• Regulations (10%). Voters love regulations. “Well, it’s in the law then, and that’s that!” Each regulation written creates bureaucrats on the government side, and in every business that has to deal with them. Their salaries get passed on… to you.
  • Affirmative action (20%). Companies get sued when they do not have enough sexual, religious, and ethnic minorities hired. Government can in fact seize the company. As a result, they hire lots of these people, mainly because any time you hire someone for what they are instead of their abilities, you get incompetents, so you have to double- or triple-staff each position.

All of these costs, created by government and its machinations, get socked to you at the end of the day. Now think about the total cost per shopping trip, times number of shopping trips per year. Think about how everything — mortgage, healthcare, internet, car — includes similar cost breakdowns.

Then add the taxes you pay: property, sales, income, and the various hidden taxes like registration fees, licensing, and fines.

Where does all this money go? Government becomes an industry if allowed because it is external to society, managing society as a means to an end, which is a combination of government and whatever ideology powers it.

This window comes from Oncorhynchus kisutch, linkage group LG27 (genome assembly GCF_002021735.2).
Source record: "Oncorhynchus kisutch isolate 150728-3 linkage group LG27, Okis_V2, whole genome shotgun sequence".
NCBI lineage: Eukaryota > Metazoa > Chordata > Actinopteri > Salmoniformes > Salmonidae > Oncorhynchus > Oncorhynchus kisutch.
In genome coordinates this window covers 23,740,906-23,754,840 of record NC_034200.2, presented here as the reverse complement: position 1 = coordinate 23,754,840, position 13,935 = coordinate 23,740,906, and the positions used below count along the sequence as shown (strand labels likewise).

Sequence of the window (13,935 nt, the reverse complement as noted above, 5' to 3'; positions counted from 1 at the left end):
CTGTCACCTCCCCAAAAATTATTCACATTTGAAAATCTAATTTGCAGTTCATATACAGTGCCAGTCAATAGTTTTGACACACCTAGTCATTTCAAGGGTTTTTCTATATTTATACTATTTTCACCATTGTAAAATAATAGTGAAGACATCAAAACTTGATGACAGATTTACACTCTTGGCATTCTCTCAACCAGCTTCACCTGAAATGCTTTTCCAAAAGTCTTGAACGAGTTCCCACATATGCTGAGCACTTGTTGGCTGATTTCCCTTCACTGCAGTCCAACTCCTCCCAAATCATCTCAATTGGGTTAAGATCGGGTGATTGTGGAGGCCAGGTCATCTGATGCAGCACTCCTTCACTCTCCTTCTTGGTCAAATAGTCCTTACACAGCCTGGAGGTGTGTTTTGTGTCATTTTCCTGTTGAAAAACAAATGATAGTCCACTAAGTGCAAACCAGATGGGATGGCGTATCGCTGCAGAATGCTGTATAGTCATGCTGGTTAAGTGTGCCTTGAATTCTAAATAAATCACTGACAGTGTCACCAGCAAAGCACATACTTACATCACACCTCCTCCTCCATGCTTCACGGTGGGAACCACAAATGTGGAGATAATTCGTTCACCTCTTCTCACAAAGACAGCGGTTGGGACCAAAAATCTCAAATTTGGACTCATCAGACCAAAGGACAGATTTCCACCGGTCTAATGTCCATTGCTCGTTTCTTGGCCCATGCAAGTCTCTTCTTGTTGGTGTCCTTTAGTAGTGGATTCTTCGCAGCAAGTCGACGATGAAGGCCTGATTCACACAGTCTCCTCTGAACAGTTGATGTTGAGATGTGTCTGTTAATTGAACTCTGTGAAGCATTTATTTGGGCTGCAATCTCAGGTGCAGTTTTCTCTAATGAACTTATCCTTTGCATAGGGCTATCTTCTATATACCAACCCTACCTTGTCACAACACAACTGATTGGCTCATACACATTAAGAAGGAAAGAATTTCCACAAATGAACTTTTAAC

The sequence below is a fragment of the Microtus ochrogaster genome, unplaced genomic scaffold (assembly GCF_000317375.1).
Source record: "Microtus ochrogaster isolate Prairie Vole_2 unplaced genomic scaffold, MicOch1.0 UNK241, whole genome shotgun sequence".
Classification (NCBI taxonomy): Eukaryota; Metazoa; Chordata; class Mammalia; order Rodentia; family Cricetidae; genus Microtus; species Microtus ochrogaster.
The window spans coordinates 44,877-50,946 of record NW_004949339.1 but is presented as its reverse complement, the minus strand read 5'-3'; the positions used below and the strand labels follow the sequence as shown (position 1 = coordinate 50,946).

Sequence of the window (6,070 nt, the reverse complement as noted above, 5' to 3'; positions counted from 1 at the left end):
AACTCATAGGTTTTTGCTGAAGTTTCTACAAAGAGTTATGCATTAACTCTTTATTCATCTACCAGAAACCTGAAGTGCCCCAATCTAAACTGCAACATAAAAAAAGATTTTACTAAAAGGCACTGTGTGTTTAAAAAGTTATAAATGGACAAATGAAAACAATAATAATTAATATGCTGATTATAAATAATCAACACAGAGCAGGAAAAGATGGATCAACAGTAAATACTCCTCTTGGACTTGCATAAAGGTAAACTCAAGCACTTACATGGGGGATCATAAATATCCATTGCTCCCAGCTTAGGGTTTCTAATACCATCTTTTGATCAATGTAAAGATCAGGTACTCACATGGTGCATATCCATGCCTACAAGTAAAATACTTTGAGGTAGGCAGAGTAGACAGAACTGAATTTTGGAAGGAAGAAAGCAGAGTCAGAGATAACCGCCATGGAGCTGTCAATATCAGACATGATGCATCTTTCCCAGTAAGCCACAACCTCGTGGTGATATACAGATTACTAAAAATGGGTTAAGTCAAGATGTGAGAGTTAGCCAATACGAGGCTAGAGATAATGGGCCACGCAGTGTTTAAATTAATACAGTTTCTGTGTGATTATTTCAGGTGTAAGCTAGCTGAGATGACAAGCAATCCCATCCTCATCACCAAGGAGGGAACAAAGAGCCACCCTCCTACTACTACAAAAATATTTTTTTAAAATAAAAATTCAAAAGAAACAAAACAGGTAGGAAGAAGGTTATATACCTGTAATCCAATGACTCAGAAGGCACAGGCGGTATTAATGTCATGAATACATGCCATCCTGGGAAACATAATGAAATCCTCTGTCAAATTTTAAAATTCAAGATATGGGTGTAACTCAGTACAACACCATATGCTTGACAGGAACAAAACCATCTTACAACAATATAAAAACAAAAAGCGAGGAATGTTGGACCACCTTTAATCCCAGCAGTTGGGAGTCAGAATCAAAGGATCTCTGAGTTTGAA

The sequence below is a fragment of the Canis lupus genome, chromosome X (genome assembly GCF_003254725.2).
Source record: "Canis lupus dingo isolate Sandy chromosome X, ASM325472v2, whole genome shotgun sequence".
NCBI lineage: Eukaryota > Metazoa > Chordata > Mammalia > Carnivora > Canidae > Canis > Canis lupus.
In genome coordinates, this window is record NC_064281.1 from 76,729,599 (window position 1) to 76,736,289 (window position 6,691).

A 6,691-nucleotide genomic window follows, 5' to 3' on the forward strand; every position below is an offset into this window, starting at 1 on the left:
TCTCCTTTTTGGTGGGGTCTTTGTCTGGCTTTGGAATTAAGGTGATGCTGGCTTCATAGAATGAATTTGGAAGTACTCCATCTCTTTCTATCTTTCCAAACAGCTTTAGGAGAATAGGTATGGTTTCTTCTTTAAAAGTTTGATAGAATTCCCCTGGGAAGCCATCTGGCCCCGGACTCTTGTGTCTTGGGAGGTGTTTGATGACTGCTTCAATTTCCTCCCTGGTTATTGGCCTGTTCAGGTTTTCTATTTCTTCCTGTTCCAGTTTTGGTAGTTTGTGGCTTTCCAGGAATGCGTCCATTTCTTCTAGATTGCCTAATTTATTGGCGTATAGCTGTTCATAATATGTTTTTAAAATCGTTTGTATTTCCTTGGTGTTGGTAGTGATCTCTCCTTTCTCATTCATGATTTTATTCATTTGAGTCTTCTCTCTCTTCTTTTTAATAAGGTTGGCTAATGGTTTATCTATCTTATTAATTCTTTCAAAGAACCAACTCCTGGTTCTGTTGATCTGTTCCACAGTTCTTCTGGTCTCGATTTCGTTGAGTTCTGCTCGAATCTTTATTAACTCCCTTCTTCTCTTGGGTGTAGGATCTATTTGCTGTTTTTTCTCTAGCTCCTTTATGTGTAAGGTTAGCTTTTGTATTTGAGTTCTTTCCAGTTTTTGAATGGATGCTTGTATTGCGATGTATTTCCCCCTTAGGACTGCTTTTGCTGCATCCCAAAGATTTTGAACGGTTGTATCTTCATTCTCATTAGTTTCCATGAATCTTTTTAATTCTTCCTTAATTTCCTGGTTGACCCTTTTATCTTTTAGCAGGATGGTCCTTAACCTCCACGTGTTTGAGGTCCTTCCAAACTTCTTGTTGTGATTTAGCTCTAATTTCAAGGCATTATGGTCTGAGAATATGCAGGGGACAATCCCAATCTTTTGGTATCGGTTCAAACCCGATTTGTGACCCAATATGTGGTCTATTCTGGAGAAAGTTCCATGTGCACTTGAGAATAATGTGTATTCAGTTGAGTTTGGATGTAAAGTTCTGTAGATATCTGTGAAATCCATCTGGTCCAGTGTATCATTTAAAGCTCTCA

Our economy has become contorted by government, which is now one of its largest industries, if you add up both direct and indirect costs like bureaucrats, consultants, lawyers, and politicians.

As the world shifts away from ideology toward realism, it is leaving behind the idea that government is good and can solve problems. Instead, we are looking toward doing more for ourselves, because we can avoid the 40-60% overhead involved with government costs and taxes.

People fear capitalism, but really, capitalism is simply economics. It describes how markets work. This theory makes sense, where the idea of having government as a mediator to iron out all the unequal and uneven edges just turns society into a support system for government.

In turn, government depends on ideology and serves it, which means that when you introduce ideology in lieu of realism, you end up being enslaved to a theory which does not play out well in reality.

The coming days will bring more discontent along these lines, followed by a dissolution of the modern state as we know it, to be replaced by lighter, non-ideological, and internal systems of leadership.

Perhaps you will not have “free” stuff or government forcing us all to play nice, but your limes will cost a lot less.